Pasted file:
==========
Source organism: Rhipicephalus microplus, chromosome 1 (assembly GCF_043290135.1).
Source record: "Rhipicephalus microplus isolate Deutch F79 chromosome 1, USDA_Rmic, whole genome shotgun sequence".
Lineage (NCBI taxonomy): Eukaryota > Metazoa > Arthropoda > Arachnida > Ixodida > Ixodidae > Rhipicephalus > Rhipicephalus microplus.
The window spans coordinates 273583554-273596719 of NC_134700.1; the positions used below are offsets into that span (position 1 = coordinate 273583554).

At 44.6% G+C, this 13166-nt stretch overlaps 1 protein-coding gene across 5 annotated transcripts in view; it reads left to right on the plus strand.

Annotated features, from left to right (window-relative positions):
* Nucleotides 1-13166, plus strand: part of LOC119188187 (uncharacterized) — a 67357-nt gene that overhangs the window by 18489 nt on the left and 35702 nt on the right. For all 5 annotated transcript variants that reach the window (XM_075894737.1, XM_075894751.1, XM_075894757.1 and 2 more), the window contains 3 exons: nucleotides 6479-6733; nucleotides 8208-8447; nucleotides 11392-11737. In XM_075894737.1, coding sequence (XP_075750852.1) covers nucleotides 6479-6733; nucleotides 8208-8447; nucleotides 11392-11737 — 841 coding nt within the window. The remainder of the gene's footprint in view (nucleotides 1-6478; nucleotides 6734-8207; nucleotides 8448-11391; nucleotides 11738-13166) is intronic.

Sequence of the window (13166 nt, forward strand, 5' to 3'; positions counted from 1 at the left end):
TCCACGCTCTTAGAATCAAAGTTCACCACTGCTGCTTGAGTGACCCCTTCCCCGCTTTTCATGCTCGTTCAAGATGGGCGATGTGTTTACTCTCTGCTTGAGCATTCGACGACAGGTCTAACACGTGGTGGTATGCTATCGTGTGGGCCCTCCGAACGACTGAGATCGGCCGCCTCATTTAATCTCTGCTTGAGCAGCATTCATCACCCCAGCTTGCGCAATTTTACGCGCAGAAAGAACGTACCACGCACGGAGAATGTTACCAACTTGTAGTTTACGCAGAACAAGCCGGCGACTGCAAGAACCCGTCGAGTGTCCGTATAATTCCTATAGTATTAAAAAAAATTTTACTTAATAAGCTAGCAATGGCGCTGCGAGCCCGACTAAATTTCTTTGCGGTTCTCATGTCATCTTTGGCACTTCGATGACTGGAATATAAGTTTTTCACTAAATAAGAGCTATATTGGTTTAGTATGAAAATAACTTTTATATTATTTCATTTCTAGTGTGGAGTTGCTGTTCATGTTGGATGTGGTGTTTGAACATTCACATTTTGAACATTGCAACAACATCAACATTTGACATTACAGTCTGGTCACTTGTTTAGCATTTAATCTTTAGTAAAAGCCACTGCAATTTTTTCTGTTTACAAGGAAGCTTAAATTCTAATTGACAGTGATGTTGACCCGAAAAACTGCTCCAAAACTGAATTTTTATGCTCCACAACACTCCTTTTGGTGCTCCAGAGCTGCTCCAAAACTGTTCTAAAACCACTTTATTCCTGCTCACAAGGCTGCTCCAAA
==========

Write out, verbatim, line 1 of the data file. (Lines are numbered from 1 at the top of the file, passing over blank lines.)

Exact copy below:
Source organism: Rhipicephalus microplus, chromosome 1 (assembly GCF_043290135.1).